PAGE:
As a parent, it can be difficult to fully understand the experience that your child has at school. You may notice that your child’s behavior has changed and that they have become more withdrawn. This may give you cause for concern. If you suspect that your child is being bullied at school in Missouri, it is important that you approach the topic in the right way, letting them know that they are in a safe space to open up.

Bullying, both physical and verbal, can have a huge impact on a child’s life. While physical injuries can be clear evidence of abuse and can lead to action being taken, verbal abuse can, unfortunately, go under the radar. Verbal abuse can also have a severe impact on the mental well-being of a child, and such abuse should never be underestimated or tolerated.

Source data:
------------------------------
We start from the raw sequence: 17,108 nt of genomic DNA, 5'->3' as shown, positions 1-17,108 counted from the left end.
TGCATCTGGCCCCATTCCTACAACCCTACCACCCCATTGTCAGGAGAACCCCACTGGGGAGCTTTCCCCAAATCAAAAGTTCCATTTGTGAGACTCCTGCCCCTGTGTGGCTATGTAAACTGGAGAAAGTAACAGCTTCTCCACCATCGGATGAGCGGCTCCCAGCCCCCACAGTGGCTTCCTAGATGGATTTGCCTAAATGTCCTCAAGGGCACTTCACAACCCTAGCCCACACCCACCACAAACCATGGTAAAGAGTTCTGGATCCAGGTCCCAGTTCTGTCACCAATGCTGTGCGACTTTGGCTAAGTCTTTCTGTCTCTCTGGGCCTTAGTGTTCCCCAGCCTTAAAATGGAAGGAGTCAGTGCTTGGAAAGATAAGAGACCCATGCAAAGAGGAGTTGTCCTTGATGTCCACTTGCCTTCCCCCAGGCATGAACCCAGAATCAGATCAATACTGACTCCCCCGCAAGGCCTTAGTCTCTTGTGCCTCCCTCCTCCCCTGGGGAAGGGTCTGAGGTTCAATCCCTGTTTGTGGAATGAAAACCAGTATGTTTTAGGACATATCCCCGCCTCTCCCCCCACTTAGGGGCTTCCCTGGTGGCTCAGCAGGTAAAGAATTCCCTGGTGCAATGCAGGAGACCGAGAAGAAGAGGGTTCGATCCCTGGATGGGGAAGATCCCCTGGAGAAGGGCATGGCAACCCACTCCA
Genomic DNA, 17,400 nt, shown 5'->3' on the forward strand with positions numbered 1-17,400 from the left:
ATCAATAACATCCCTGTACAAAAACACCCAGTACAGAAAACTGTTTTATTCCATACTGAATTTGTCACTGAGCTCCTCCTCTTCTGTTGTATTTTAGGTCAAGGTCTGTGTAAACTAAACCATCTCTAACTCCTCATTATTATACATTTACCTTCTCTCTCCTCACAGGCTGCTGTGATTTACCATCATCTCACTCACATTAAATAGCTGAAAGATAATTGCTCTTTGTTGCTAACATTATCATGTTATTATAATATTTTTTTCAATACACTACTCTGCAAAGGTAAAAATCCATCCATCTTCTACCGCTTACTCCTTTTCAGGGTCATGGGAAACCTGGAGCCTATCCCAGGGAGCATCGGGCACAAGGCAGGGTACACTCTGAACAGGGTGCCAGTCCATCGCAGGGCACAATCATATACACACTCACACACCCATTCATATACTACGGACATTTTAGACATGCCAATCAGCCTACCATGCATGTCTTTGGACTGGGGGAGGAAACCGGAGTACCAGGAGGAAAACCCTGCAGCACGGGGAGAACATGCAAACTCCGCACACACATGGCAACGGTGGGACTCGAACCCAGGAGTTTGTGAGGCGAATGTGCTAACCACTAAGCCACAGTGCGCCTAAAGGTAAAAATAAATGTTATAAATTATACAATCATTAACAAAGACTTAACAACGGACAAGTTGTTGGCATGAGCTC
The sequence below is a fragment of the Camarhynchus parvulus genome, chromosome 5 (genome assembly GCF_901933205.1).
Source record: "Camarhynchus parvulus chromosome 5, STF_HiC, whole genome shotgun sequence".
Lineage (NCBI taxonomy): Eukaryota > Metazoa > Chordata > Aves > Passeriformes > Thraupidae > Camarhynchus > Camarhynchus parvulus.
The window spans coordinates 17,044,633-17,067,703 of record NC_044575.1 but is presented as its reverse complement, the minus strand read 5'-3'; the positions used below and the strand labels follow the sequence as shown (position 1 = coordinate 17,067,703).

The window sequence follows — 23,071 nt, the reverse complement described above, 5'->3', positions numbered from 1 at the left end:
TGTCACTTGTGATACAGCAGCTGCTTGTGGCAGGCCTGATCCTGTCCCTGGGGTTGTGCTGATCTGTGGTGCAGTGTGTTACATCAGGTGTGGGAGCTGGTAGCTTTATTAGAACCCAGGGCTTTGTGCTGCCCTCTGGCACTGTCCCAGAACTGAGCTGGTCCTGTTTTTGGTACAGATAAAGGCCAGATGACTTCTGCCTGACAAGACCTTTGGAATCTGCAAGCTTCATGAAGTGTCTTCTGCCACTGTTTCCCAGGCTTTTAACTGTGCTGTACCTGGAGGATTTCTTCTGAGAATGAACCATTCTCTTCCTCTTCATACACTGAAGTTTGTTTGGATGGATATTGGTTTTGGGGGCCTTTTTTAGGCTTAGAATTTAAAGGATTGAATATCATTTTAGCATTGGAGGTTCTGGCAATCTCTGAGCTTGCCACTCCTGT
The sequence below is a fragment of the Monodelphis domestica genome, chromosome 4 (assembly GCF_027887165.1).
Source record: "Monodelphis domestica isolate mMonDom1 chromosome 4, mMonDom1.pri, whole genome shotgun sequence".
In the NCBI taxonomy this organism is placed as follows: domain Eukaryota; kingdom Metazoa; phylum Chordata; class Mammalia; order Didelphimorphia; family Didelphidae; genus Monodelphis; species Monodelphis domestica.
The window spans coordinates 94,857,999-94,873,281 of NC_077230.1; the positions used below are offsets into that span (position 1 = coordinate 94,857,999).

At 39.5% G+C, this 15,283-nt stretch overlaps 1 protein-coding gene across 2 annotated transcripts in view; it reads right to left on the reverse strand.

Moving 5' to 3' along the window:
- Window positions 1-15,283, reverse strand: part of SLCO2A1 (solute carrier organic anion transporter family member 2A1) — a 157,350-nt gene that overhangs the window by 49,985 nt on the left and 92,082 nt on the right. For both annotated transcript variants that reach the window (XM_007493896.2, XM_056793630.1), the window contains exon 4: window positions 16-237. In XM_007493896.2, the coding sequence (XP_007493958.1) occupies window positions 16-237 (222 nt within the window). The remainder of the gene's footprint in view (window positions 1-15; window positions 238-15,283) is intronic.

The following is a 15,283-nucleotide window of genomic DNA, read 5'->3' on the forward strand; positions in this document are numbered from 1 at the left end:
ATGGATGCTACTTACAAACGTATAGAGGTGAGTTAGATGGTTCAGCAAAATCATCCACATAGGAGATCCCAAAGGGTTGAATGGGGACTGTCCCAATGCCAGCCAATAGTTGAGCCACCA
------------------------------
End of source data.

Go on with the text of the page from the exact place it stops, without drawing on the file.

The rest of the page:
If you believe that your child is being verbally abused at school and that the teachers are not taking the bullying seriously, you may want to consider what further action you can take. The following are some key considerations to make before filing a claim.

Consider whether the instance of bullying is a form of harassment

If your child is a member of a statutorily protected class due to their gender, race or disability, and the bullying is based on this protected class, the bullying may constitute harassment. This may give you the opportunity to make a liability claim for bullying under Title IX of the Civil Rights Act.

Bullying that is not harassment may require proof of negligence

If the bullying taking place is not a form of harassment, making a liability claim is likely to be more challenging. However, if you can show that teachers and administrators have been negligent in their duty to provide a safe environment for their students, you may be successful.

You may be able to hold the bully’s parents responsible

Under certain circumstances, it may be possible to hold the parents of an abusive child liable for the suffering they caused to your child.

There are many legal routes that you can take in order to get justice for your child in Missouri. No child should have to suffer any form of abuse.